Tangled, ghostly limbs barely tickle the water's surface from below. Elaborate roots grip lakebeds, though perhaps not as strongly as they did the forest floor. Such is the fate of millions of acres of prime timber--flooded in the wake of hydroelectric dams, sacrificed to make electricity.
Most of these drowned trees were left for dead long ago. But in western Canada, some of them are experiencing a reincarnation of sorts. Chris Godsall, a sustainable forestry specialist based in Victoria, B.C., has cut more than 1,000 submerged trees since January, a feat made possible by his invention of the world's first logging submarine.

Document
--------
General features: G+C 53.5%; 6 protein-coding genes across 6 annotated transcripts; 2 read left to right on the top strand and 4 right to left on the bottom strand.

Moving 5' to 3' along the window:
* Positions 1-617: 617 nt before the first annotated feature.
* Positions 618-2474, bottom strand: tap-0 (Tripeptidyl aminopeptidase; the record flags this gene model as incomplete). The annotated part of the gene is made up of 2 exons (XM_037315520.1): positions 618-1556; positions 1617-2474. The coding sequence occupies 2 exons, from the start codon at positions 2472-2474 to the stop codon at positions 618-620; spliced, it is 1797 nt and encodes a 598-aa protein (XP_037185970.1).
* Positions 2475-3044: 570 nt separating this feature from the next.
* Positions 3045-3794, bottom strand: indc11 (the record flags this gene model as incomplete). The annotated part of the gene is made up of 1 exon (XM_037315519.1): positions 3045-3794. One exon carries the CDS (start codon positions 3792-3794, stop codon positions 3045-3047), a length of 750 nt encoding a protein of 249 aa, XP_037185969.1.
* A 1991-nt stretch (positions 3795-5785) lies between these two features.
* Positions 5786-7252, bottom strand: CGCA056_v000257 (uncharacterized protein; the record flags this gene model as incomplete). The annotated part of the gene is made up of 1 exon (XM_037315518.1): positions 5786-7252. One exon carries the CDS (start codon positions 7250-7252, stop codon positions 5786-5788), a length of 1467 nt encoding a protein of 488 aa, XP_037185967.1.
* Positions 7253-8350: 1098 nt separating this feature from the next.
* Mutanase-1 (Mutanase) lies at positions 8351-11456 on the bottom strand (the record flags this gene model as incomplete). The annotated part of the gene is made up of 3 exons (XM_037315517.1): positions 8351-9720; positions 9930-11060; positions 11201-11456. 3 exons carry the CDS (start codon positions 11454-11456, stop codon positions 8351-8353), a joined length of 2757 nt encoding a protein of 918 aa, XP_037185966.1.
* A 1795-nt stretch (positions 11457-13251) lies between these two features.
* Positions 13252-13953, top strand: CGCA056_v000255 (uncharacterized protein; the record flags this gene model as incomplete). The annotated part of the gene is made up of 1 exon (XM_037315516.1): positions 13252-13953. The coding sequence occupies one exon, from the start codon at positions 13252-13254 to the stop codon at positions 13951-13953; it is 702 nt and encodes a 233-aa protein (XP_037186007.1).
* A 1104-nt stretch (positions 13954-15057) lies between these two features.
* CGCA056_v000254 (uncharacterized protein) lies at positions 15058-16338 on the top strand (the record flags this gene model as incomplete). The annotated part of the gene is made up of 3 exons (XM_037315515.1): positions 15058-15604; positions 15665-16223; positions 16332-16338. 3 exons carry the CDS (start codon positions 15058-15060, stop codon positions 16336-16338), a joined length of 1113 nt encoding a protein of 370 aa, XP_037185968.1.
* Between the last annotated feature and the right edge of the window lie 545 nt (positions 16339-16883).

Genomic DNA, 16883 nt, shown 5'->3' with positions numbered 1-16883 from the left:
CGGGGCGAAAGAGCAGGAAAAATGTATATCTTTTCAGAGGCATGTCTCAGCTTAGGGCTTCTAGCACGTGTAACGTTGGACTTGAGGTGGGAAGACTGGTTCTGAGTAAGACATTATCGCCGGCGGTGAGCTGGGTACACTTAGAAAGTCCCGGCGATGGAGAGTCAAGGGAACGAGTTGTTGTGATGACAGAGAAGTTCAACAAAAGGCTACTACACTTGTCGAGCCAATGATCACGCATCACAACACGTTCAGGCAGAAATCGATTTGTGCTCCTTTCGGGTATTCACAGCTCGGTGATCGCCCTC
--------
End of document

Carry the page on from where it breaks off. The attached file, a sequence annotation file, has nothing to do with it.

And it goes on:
This article was originally published with the title Diving for Dead Wood.